LAWW 4113. Legal Research & Writing II (Sp). 3 Hours.
An introduction to the persuasive writing for trial and appellate courts. Emphasis will be placed on intermediate library research techniques and basic legal research using computers. Students will also engage in brief-writing and appellate argumentation. Prerequisite: LAWW 4013.
LAWW 4054. Property (Irregular). 4 Hours.
This course deals with the creation and transfer of rights over property. The primary emphasis will be on entitlements in land. Subject to variations among professors, topics will include the rights of landowners to exclude and condition the entry of others, estates in land, co-ownership, landlord-tenant law, real estate and personal property transactions, and servitudes. Prerequisite: Student must be admitted to the J.D. program.
LAWW 4144. Torts (Irregular; either fall or spring semester). 4 Hours.
Tort law governs the protection of persons and property against physical harm, whether intentional or negligent, under a variety of doctrines, including trespass, nuisance, negligence, deceit, and conversion. A number of fundamental Anglo-American legal principles, such as duty; proximate cause; foreseeability; privilege; damages; injunctions; and functions of the advocate, trial judge, and appellate court, are developed in the context of the liability of builders, contractors, workers, manufacturers, dealers, railroads, and operators of motor vehicles.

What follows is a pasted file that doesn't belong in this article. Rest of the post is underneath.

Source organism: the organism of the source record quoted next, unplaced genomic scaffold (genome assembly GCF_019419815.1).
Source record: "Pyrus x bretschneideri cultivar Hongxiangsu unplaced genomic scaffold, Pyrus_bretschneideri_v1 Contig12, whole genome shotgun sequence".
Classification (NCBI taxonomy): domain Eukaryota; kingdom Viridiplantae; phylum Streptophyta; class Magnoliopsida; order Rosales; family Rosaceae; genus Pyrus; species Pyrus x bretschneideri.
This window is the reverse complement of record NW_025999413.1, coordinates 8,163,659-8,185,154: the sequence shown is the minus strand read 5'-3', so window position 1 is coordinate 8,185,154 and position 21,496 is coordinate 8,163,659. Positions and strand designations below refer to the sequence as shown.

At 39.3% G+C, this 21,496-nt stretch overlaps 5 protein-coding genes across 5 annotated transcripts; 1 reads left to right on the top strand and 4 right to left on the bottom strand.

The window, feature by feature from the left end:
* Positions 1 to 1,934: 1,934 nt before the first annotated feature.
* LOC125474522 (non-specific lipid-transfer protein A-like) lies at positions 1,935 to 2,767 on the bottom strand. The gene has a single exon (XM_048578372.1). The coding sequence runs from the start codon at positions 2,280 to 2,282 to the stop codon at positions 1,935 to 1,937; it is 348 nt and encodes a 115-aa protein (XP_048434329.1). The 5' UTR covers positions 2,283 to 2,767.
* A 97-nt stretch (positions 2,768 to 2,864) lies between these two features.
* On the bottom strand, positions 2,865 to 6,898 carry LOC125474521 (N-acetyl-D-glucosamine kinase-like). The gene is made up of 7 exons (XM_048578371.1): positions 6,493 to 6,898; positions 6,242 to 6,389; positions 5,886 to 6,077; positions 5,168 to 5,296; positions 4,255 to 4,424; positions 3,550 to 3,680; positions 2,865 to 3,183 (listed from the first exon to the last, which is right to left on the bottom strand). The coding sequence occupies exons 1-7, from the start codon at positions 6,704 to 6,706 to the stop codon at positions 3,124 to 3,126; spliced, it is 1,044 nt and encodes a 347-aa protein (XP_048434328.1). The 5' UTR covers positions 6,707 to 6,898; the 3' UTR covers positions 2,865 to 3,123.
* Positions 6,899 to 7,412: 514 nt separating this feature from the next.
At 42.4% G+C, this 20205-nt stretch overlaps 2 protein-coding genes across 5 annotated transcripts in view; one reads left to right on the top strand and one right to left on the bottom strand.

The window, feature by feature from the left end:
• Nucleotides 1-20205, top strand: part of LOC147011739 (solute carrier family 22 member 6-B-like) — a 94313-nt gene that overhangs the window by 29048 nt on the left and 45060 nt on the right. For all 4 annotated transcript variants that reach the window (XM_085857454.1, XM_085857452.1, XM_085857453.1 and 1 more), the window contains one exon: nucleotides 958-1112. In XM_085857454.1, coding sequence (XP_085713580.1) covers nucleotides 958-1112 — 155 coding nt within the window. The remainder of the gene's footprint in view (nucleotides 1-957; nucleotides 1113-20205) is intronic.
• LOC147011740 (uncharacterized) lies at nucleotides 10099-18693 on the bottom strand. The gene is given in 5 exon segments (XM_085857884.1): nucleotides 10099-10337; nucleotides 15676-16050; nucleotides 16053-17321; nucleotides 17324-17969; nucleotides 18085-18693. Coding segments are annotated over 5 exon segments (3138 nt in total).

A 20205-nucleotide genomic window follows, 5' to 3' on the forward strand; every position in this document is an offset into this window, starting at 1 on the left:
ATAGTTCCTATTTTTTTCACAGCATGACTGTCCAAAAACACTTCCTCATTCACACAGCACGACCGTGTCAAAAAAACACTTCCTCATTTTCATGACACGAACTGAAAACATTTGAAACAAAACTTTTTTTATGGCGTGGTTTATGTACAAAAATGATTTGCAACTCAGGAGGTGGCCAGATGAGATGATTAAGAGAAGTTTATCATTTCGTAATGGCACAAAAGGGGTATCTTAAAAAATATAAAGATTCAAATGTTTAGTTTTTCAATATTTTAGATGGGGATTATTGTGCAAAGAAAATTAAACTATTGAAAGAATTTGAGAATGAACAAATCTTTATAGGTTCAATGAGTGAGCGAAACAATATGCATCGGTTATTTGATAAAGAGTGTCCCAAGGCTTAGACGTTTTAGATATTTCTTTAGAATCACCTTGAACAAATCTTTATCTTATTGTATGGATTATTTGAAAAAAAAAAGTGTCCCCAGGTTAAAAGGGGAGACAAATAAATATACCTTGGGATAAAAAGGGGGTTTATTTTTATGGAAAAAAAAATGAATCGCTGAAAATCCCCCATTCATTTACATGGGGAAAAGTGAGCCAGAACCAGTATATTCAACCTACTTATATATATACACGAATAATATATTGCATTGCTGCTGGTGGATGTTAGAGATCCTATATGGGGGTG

Those students taking Torts in fall semester will take Contracts in spring, and vice versa.
LAWW 5114. Constitutional Law (Sp)
This course introduces the basic principles of constitutional law and current constitutional doctrines and problems. The focus is on the structure of the federal system and on the rights of individuals under the Due Process and Equal Protection clauses of the Fifth and 14th Amendments. Students also are advised to take the elective course, First Amendment, to complete their study of constitutional law. Constitutional Law must be taken in either the second or third year.